Book Review: The Hammer of God

My knowledge of Lutheran literature (as opposed to doctrinal or theological texts) is pretty scant. I stumbled upon Garrison Keillor in my late teens and didn’t progress much beyond that. Astute readers will realize Keillor isn’t even Lutheran, but he mentions Lutherans and seems to understand us. For lack of other options, he fit the bill of Lutheran fiction for me. Cultural references to Lutherans are a bit…scant.

Then in seminary we were asked forced to read The Hammer of God by Bo Giertz. What I didn’t know until just now is that Giertz has authored some 600 titles, but this one is his best known, at least in English-speaking circles. And Lutheran circles, probably.

This is a novel in a technical sense. It’s really doctrine in dialogue, a theological treatise with a narrative thread. As such at times it’s dense. Not as dense as Ayn Rand’s ideology as fiction by any means, but still. It’s a thinly disguised theological two by four, at best. Not an unpleasant disguise, but thin.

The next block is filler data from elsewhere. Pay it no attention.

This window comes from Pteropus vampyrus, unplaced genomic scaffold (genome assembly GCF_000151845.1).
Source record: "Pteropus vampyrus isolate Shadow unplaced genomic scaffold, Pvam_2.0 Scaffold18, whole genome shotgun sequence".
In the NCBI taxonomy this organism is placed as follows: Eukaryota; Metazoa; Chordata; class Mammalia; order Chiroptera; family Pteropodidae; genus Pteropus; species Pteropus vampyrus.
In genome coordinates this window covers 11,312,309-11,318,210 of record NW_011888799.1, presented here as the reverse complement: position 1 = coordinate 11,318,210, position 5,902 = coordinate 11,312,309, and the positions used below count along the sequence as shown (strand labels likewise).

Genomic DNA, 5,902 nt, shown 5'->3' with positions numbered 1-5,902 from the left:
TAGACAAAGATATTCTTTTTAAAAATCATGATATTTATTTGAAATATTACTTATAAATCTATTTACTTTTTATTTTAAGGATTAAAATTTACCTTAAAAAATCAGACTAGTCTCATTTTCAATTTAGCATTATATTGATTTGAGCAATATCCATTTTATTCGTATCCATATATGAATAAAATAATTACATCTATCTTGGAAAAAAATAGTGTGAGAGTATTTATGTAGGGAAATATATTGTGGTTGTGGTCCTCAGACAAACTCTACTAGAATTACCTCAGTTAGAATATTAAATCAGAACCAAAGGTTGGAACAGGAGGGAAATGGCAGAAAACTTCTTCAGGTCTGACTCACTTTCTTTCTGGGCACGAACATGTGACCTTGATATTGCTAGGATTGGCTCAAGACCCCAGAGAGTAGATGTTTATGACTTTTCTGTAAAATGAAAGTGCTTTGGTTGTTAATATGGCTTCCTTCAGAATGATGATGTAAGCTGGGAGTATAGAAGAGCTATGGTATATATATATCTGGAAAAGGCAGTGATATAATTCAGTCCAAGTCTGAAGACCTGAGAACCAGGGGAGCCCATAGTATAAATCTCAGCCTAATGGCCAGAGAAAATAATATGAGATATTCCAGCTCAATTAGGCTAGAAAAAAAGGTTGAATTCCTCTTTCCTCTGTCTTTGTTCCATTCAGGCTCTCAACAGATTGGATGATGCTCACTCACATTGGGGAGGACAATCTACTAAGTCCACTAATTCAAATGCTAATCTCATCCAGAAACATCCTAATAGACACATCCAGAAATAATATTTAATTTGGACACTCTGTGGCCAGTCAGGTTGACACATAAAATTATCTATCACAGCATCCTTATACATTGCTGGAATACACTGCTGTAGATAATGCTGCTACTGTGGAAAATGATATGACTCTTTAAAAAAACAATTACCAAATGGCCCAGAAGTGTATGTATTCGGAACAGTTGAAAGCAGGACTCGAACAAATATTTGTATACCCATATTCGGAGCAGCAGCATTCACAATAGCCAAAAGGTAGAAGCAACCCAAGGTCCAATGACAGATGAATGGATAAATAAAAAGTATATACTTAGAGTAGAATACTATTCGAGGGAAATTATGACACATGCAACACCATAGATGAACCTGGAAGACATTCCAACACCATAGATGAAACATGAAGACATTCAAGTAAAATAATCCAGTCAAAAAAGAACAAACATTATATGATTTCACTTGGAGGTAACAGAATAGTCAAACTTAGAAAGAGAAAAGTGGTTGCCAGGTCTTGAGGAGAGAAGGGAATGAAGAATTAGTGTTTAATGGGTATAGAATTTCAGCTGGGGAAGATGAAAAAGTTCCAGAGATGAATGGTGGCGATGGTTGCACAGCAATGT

The book is set in three parts spaced out over perhaps 150 years or more – it’s hard to be exactly sure and frankly it doesn’t really matter. It relates the experiences of three different clerical novices assigned to a rural Swedish parish, there to be schooled in theology and pastoral ministry by various direct or indirect veteran pastors. Their important moments of growth are Christocentric, when they learn to quit focusing on themselves and their personal piety and holiness and focus rather on the atoning work of the Son of God, Jesus Christ, in his death and resurrection. Coming to grips with this theological reality and how it applies in their own lives and the lives of their parishioners is the center of each of the three sections.

The thin veneer of fiction does help make the theological material both relevant and more approachable. And for those studying for pastoral ministry it helps contextualize why doctrine matters, and the sorts of surprising situations where doctrinal grounding is not only helpful but essential.

It’s not a difficult read and if you’re looking for Lutheran literature, well, Giertz isn’t really Lutheran either, but it’s a good explanation of why what you believe matters, especially if you’re going to be leading God’s people.

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